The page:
This post is one of ten in the serialization of my paper on human rights, which is introduced here.
Robinson (2007) discusses property rights as human rights, and Article 17 of the Universal Declaration of Human Rights (UDHR) states that “Everyone has the right to own property alone as well as in association with others." Can water be owned in this way, or is it impossible to possess water as property?
Although Polanyi (1944) and others argue against the morality of water (or land or labor) being commodified as property, many more people have accepted and indeed embraced the idea that land or labor are property that can be exchanged for something else. Indeed, it is useful to pay attention to the difference between land and labor. While most agree that land can be sold or rented to someone else, we also agree that our labor can be rented, but not leased or sold (as with indentured servitude or slavery, respectively). Although it is possible to see how water might be bought or rented, it is useful to remember that property rights in water need not automatically imply that water rights must be sold. This idea leads us to the important point of whose water rights.
Private property or community asset?
Water is not your typical good, easily controlled under the conventional norms of property rights. Depending on the situation, water can be a private good (excludable and rival, like a bottle of water); a club good (excludable and non-rival, like a community water system); a common pool good (non-excludable and rival, like an aquifer under the land of several farmers); or a public good (non-excludable and non-rival, like a wetland popular with migrating birds). We need to know how water will be used before we can know how to manage it. That explains why it is not a good idea to give private property rights to water in a wetland, or make a community responsible for an individual’s water consumption.
Although it is clear that coordinated management is necessary at the community (or watershed) level, it is not clear, ex ante, whether property rights would make such coordination easier or harder.
Similarly, we have to consider the difference between a stock and flow of water. A stock of water, like a lake, can be valuable in isolation, but a flow of water has to go from here to there. If it does not make that journey, then its value is diminished, nullified or even negative. On top of this spacial aspect of water is its temporal aspect. Water may be valuable at one time (mid-summer, at the roots of a parched crop) but destructive at another (mid-winter, at the roots of a water-logged crop).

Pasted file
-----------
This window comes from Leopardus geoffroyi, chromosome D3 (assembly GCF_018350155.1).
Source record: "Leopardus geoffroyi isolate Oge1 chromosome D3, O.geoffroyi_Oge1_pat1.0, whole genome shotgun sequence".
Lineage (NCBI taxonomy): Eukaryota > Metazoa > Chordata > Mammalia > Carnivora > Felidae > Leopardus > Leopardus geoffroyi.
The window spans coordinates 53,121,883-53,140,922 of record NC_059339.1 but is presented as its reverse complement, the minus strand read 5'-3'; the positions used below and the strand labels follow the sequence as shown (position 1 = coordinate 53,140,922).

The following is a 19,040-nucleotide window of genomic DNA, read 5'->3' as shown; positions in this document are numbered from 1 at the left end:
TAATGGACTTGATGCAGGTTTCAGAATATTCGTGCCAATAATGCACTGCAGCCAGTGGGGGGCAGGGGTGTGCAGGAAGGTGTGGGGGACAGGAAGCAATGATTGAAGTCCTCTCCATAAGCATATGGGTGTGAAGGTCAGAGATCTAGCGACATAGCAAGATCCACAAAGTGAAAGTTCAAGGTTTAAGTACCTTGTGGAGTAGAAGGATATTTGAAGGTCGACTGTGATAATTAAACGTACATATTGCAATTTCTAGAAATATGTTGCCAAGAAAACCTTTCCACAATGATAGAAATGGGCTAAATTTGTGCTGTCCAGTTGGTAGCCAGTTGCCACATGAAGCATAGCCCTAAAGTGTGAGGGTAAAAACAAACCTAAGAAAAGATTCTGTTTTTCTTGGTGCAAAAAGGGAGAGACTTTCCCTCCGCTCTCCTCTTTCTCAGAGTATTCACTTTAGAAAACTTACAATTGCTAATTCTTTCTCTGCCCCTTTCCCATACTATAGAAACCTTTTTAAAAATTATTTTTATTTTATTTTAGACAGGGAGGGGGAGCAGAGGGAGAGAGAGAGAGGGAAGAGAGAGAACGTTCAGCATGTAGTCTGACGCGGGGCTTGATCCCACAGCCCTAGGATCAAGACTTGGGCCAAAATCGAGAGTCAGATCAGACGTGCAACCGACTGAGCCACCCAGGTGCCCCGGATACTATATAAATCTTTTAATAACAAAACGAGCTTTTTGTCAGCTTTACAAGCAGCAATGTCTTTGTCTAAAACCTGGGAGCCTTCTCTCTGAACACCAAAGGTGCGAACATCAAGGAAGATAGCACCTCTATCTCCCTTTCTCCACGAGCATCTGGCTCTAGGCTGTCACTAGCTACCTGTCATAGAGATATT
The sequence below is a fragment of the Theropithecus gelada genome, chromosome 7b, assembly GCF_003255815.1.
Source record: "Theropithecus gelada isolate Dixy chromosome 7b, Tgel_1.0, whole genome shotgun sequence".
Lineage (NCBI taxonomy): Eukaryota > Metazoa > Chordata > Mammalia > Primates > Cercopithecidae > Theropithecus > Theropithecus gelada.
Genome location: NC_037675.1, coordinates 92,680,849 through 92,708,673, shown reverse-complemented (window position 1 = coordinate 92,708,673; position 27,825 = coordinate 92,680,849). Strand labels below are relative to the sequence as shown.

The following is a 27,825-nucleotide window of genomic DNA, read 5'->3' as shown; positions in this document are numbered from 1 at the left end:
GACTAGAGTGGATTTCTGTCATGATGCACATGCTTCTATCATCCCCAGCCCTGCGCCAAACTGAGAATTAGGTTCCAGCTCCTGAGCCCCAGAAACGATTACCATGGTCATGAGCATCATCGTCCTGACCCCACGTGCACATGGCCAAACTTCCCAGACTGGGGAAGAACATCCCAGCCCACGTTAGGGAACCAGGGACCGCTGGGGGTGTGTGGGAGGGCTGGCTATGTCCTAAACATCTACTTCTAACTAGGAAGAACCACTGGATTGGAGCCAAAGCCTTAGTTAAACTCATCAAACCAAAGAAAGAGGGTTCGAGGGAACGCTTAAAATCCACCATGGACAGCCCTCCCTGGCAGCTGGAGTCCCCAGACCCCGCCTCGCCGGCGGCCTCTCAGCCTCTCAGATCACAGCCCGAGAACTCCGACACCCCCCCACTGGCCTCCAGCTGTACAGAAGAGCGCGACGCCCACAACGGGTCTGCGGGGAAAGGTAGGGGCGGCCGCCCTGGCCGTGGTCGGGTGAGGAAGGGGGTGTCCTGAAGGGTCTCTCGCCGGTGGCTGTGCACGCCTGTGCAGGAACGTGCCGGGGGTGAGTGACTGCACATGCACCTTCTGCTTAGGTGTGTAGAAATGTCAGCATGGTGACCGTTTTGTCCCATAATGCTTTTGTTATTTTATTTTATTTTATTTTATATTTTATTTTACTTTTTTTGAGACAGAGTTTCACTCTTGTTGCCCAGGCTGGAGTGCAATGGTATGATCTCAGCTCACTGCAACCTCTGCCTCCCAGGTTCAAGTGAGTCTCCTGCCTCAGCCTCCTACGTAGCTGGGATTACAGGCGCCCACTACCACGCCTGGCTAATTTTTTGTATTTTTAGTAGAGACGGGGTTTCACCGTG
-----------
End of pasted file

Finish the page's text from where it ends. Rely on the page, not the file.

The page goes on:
Finally, consider water quality. Although you may discharge nearly as much water as comes into your house, the change in quality as it is converted from treated, drinkable water into dirty grey water and contaminated black water means that your discharge cannot be re-used — which means that your consumption, from an economic perspective, is close to 100 percent. This quality factor is just as significant in industrial, agricultural and energy uses. Because everyone’s discharge can affect everyone’s water supply, cooperation and management at the community (or watershed) level is important; in developing countries, it is probably the most important issue.
What interesting to note is that failure in water management can often be traced to institutions, rules and operations that are scaled too large. This situation arises in any decision-making space, but it is increasingly relevant in water, where big infrastructure has often come with big management, a format that is suitable when big blocks of water are moved around and abundant supplies allow one to ignore waste, but less suitable when there are more decision makers, with more uses, and less room for allocation errors. Although decentralization from a few powerful bureaucrats to many weak owners may not seem sexy, it actually reduces risk and increases efficiency.
Even if we assume that the bureaucrat is trying to serve the interests of the owner, we know that errors will be less costly when there are many small decisions, disaggregated information is likely to be heard and acted upon, and a variety of opinions and decisions — reflecting the population’s collective preferences — drive allocation (Hayek, 1945; Surowiecki, 2004). If we consider that bureaucrats and politicians may allocate based on their interests — and not those of The People — then this efficiency grows even larger (Tullock, 1967).
In Monday afternoon's episode, I discuss the difference between owning water and using water, define how much water can be traded and show how trade will not dry out communities.